preventing lightning from traveling up septic pipe

Discussion in 'Pumps and Tanks Well Forum & Blog' started by mauzbiz, Dec 4, 2009.

  1. mauzbiz

    mauzbiz New Member

    Messages:
    1
    Lightning hit a tree, went into a septic tank near the trunk, and then presumably traveled up the septic drain pipe (or contents of the pipe?) into the house damaging some plugged in appliances. There was no evidence of a strike on the house itself. What kind of more basic protection could have been in place, aside from the obvious surge protection in various electrical feeder points and sockets within the house? Not knowing the construction of the pipe, I'm assuming that at some point (or possibly many) there should be either be ground stakes from conductive material in the pipes or in touch with the contents of the pipes. Anybody out there have some thoughts or experience in remediating factors in this very strange occurrence?
  2. thassler

    thassler New Member

    Messages:
    106
    Location:
    Tennessee
    Wow, what are the odds on that happening? You should play PowerBall. :D
  3. Bob999

    Bob999 In the Trades

    Messages:
    448
    Location:
    Pennsylvania
    How did you conclude that the lightning pulse traveled via the septic system?

    I think it is more likely that the energy traveled via wiring--perhaps underground wiring in the vicinity of the strike or even overhead or exposed wiring in the vicinity of the strike.

    To give an example that I personally observed--lightning struck a tree about 200 feet from my home and about 250 feet from the underground cable pedestal providing cable tv service to my home. (the tree is west of the house and the pedestal/cable entrance is on the east side of the house) The strike caused no known damage in my home but blew a fuse in the cable tv system about a quarter of a mile away.
  4. hj

    hj Moderator & Master Plumber Staff Member

    Messages:
    27,263
    Location:
    Cave Creek, Arizona
    pipe

    If the lightning traveled up the pipe, it would have to be a cast iron pipe, and since it is buried in the earth already, it was already as "grounded" as possible, so any additional ground rods would have been redundant. The connection between the drain piping and the electrical system would have had to be by way of any plumging fixtures and THEN into the water piping, and finally through a ground clamp to the electrical system. Possible given the energy level of lightning, improbable given the circuitous path needed, and it depends on both the drain system AND the water system being made of metallic piping, also not a given unless the house is prior to 1960 or so. But, I was checking a leak at a water meter, in a light rain, years ago when I saw an arc jump from my steel toed boot to the water line. The customer said, "Did you see that?" I asked, "See what? I saw a spark from my shoe.?" He said, "The lightning just hit that light pole across the street." I said, "No, nor did I hear any thunder clap, but I will be back tomorrow to fix the leak."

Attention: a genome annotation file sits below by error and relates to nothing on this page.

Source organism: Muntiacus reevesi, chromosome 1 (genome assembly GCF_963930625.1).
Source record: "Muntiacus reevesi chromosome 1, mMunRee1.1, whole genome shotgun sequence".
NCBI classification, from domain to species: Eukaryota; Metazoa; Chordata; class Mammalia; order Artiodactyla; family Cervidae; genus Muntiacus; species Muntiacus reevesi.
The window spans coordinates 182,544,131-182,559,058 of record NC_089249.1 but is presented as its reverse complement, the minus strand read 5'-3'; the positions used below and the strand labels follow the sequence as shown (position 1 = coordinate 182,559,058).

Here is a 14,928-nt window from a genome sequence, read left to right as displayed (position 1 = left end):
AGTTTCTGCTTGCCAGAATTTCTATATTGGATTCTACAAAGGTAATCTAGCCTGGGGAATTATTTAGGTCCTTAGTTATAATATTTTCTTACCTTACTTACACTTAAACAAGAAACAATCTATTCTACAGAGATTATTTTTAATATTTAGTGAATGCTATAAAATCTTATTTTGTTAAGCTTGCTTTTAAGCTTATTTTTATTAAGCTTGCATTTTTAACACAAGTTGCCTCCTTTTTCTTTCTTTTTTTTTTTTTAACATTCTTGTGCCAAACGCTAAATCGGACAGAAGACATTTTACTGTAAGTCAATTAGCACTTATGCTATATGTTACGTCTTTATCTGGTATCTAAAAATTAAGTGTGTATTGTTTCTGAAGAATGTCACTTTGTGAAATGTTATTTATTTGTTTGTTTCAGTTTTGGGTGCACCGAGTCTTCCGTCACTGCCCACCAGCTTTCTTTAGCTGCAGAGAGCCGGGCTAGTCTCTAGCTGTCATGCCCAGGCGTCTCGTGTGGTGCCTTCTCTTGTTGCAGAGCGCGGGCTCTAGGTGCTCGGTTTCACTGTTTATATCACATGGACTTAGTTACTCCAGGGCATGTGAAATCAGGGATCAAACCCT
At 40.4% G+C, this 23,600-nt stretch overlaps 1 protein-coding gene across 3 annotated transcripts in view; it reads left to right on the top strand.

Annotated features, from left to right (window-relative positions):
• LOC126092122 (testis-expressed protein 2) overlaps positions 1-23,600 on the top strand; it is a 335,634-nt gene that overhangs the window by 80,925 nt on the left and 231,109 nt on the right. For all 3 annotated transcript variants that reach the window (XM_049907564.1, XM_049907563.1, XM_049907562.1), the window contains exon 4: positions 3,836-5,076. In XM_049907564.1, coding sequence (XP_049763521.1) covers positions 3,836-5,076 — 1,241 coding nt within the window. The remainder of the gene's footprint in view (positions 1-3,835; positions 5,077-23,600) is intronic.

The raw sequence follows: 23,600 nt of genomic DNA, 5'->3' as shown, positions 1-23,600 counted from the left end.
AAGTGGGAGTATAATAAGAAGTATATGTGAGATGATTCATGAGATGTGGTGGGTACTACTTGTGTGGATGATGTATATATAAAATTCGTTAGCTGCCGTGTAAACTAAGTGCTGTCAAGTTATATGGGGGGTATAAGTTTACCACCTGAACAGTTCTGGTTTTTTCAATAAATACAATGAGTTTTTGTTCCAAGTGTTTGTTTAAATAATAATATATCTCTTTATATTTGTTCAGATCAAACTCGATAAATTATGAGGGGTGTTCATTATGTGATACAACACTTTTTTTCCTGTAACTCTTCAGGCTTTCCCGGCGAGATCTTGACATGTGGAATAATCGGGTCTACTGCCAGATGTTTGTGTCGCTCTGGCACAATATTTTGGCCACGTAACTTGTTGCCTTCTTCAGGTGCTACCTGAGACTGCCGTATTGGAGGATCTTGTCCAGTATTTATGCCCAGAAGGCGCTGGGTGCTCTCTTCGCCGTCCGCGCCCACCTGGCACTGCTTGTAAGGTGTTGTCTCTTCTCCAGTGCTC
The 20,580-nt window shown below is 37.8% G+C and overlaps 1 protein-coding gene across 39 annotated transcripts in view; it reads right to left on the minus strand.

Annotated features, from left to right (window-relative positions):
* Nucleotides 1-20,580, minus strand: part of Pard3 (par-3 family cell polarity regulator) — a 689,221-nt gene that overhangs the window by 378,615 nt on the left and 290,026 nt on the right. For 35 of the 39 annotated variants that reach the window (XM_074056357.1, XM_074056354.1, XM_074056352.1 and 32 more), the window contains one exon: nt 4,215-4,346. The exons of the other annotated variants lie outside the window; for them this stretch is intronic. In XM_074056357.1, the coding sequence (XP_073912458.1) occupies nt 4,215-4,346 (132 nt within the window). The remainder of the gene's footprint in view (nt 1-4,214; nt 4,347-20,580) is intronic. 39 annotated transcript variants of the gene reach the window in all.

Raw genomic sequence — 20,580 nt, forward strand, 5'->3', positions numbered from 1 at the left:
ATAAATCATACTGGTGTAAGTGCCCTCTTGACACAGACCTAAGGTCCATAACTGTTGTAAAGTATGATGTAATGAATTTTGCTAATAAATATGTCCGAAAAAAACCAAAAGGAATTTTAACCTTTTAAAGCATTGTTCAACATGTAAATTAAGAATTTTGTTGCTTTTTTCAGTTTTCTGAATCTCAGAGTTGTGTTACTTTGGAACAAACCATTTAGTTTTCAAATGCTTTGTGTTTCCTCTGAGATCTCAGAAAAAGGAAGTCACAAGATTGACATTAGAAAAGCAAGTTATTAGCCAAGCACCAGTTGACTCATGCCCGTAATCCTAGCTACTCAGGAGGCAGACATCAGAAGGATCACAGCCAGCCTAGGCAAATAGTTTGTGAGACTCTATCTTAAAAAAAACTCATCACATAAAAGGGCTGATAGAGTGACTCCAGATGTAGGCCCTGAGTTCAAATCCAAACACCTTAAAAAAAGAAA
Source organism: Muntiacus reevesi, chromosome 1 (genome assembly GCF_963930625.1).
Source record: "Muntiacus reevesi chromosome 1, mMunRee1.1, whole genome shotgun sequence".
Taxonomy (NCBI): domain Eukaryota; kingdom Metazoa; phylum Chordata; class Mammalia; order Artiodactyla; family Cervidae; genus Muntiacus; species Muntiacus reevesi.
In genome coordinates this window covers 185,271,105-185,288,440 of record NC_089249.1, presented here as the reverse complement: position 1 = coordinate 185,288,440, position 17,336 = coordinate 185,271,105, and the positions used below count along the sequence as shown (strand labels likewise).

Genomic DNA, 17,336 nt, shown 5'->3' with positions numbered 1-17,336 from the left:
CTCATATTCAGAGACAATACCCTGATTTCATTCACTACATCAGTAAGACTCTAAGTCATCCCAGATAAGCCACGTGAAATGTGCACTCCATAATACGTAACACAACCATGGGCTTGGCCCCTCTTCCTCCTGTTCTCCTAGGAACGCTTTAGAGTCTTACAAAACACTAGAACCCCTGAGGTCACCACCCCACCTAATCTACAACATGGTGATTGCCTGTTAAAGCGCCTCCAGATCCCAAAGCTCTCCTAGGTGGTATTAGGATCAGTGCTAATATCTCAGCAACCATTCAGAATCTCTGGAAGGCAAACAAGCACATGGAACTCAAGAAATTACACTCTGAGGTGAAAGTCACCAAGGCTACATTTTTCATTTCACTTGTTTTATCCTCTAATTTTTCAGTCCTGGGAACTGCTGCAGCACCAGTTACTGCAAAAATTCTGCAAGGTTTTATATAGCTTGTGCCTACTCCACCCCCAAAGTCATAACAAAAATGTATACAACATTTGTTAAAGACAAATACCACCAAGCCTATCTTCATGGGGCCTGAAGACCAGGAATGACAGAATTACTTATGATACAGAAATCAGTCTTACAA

Last edited: Dec 4, 2009
  5. Thatguy

    Thatguy Homeowner

    Messages:
    1,459
    Location:
    MD
    how conductive is your soil?

    Resistivities, ohm-meter
    rock, less than 10k
    tap water, 1M to 100M
    salt water 0.2
    fresh water, 1000
    concrete, 200

    Soil Conductivity, ohm-meter
    • Sand, gravel 1k to 10k
    • Silty sand 200 to 1K
    • Loam 5 to 25
    • Silt 20 to 40
    • Clay 10 to 40
    • Saline soil 5 to 10
    Last edited: Dec 4, 2009
  6. drick

    drick In the Trades

    Messages:
    392
    hi mauzbiz,

    The magnetic field surrounding a lightning strike is rather large. You do not need a direct hit to sustain damage. Close can count. I have been electrocuted twice by lightning. The first time I was standing in my garage watching the storm and holding myself up with a hand against the garage door track. This is when I learned holding on to a large ungrounded metal pole during a lightning storm, even if it is not wet, is not a good idea. That hurt. The second time I was working in a basement on a CATV drop. I knew there was a storm but how long can it take to add a compression connector and connect that to a splitter? Apparently too long. That was not as bad, but still comes under the heading of things not to do in a lightning storm.

    What can you do?
    1. Power strip surge suppressors.
    2. Whole house surge suppressor.
    3. Lightning rods.

    Lightning rods are great because they absorb the static electricity from the air during a lightning storm. Removing the static electricity reduces the possibility of a lightning strike in the first place. And in the event of a direct strike they will direct that energy (most of it anyway) into the ground. Unfortunately with a direct there is no guarantee your electronics won't be damaged, even with the rods. This is because its difficult to predict exactly what will happen because of the high voltages involved.

    -rick
  7. Thatguy

    Thatguy Homeowner

    Messages:
    1,459
    Location:
    MD
    Yes.
    The enormous, changing magnetic/electric field generated by lightning can induce voltages in wire loops or a grounded conductor (your body can supply the ground, through direct connection or capacitive coupling to ground).
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